was originally exposed in the camera as a full academy film. Then during processing, the soundtrack, which was of course recorded seperately, was exposed onto the left hand edge of the frame. What you mean by different "prints" I'm not sure.. but if you're asking whether or not the silent versions of the film did NOT have the left hand side of the film impinged upon by the absence of the soundtrack, the answer is YES. People in 32 watching Vampyr
in an unwired theater, watching a silent print, would have seen things on the left hand that we do not on the sound prints we look at today.
You pretty much answered your question, r e zooming in. Shepard/Image and MK2 (and CC on the early Clairs Le Million, Under the Roofs
.., etc etc.. any time academy is recreated out of a 1.19 film) zoomed in to the already cropped image to create an academy shape to fill the screen. A heartbreaking example of this is the MK2 sourced City Lights
(in R1, distrib by WB).
But as to the original processing of Vampyr
: If Dreyer shot the film with one camera (and I have no information either way) then the lab obviously printed--extrapolated from the original camera neg-- an interneg from for each version of the film, one "open matte" without the sonorization on the left, and one with the sound. Then just bang out prints for markets as needed. In this case it gets more complicated because of the multiple language markets having their own dialog sountracks, so each sound market probably had their own interneg.
In the case of The Man Who Laughs
, two cameras were used, and it looks like the prints meant to be sonorized were shot with a camera in a bit more of an oblique position and the compositions arent as tightly composed.. whereas the prints (or export negs, as they did that to save duties: send a neg to a regional distrib, rather than a load of prints.. then prints could be struck from the single neg shipped; this saved huge on duties) that were used for silent exposition (at least the prints sent to Italy) look like they were meticulously composed by Gil Warrenton, and have more of that Germanic look to them. So the sound version for Man Who
looks like it wasn't as tightly set-up.. because they knew the image would be compromised/sliced by the soundtrack-- whereas the silent version's camera was closer in on the action.
One thing we also have to remember when thinking what was on the directors mind, and which he "composed" for-- sound or silent-- is that these guys hated sound. They thought it was a gimmick, that it was cheap little fad that would go nowhere, and that it sucked the painterly, literary quality from filmmaking, so it doesn't surprise me that Leni & Warrenton composed their "sound" neg images almost as throwaways (at least in the case of Man Who
). Add to this the fact that very few theaters at this time were wired for sound-- i e the overwhelming majority of prints were going to be silent-- you have a filmmaker regarding the sound version as a sort of tiny special edition, versus the overwhelmingly vast number of silent prints that would be produced.. it's not surprising the silent version was considered the "official" version in their mind.. or at least the one that the real image-composition went into, with the lighting corresponding to the angle represented by the proximity of the silent camera, and the sound camera feeling a bit off (for a wonderful exposition of the print to print differences for the Leni film, see Kino's Man Who Laughs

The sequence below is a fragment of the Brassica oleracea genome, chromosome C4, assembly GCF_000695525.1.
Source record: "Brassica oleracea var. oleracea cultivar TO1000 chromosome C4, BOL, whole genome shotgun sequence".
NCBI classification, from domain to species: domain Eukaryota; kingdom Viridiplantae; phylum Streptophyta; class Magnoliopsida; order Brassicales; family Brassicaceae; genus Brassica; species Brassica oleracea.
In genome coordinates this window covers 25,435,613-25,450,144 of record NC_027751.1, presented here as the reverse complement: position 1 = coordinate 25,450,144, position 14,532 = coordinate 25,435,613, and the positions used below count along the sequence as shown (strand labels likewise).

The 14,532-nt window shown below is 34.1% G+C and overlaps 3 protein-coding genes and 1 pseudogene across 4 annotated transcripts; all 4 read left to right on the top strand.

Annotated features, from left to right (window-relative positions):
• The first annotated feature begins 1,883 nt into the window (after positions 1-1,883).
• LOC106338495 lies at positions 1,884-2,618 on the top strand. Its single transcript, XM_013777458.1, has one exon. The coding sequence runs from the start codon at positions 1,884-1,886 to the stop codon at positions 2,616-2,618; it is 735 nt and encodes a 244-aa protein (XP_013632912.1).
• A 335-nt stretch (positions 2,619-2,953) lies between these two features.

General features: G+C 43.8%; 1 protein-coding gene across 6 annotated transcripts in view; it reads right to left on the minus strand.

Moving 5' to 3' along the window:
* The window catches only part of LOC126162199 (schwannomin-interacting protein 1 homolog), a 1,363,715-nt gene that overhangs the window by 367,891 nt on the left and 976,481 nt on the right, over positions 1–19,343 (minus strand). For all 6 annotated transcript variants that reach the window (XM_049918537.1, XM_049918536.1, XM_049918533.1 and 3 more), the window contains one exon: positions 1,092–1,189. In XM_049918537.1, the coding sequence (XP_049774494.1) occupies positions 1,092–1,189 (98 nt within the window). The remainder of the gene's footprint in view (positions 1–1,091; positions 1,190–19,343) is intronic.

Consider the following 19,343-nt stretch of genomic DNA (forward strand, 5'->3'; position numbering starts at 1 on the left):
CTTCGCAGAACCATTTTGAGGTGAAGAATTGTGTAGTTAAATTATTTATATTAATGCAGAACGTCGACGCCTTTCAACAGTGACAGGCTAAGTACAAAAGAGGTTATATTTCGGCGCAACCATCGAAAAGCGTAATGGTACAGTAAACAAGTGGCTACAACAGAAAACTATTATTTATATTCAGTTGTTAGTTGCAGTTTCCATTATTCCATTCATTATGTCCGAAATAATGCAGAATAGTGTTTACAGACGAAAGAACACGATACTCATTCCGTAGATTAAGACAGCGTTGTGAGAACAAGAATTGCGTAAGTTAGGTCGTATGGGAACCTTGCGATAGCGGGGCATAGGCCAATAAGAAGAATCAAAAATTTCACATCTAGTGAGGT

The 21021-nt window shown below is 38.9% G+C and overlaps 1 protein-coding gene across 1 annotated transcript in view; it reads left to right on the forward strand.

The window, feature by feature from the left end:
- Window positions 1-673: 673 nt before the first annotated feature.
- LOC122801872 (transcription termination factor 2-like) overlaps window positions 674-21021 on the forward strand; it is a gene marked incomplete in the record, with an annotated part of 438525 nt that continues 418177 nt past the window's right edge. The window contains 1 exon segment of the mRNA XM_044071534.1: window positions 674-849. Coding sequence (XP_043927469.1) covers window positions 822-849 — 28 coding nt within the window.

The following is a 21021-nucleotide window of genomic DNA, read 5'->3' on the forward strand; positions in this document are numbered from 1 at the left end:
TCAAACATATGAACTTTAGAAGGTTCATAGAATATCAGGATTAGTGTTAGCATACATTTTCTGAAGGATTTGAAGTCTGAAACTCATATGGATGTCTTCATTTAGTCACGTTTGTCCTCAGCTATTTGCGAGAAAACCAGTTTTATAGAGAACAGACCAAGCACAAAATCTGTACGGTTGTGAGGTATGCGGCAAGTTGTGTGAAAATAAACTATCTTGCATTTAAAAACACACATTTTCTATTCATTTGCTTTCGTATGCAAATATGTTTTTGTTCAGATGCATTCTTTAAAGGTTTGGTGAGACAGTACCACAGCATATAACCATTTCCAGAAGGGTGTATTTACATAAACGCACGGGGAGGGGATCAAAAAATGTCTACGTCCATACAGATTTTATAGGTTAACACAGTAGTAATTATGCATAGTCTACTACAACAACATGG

essay on the dvd extras; I cant recommend this disc enough).
Totally silent prints of Sunrise
exist in archives as well, though I have no idea whether or not they were shot with a different camera or not. One of my frustrations with the present editions of the film is that no captures of this version are ever shown. I'd love to see what the full frame images of the film looked like.
But this was what was crowding my thinking on the Vampyr bet: what the "official" AOR of the film was. I knew that the film was composed in 1.33, by Dreyer and Mate who were longtime silent era veterans.. and this was their first film with versions that would be sonorized... and that like Prix de beaute
etc etc they knew there was going to be a huge number of silent 1.33 prints (perhaps even a majority vs sonorized, I have no info either way) that the production/post-production was servicing. Not to mention the general artistic perceptions regarding sound by quality filmmakers at the time (not all leapt headfirst with searing brilliance into the sound medium like Lang).. though I don't know what Dreyer and Mate thought about sound at the time. But many filmmakers looked at it like a fad or gimmick they prayed would pass quickly-- sort of like the way CGI is regarded nowadays.
An interesting question would be "what was the first 1.33 sonorized film without
the Vitaphone process?" i e what was the first movietone-style optical sonorization type film which benefited from the advance in cameras/stock.. and conversely "what was the last 1.19 film?"
I rarely use imdb, so I'm not good w the search feature, but is there a way to get the list ,linked in matts post, i e
Sunrise and The Blue Angel are two available DVDs that I know of, but basically, any film that was shot silent in the late '20s and early '30s and then had an optical soundtrack added or that was shot using cameras built for silent shooting will be 1.19:1 (or thereabouts). Now, whether these will be presented on DVD accurately is another question.
Here is IMDB's listing of films in the 1.20:1 ratio
to sort by year instead of alphebetically by title?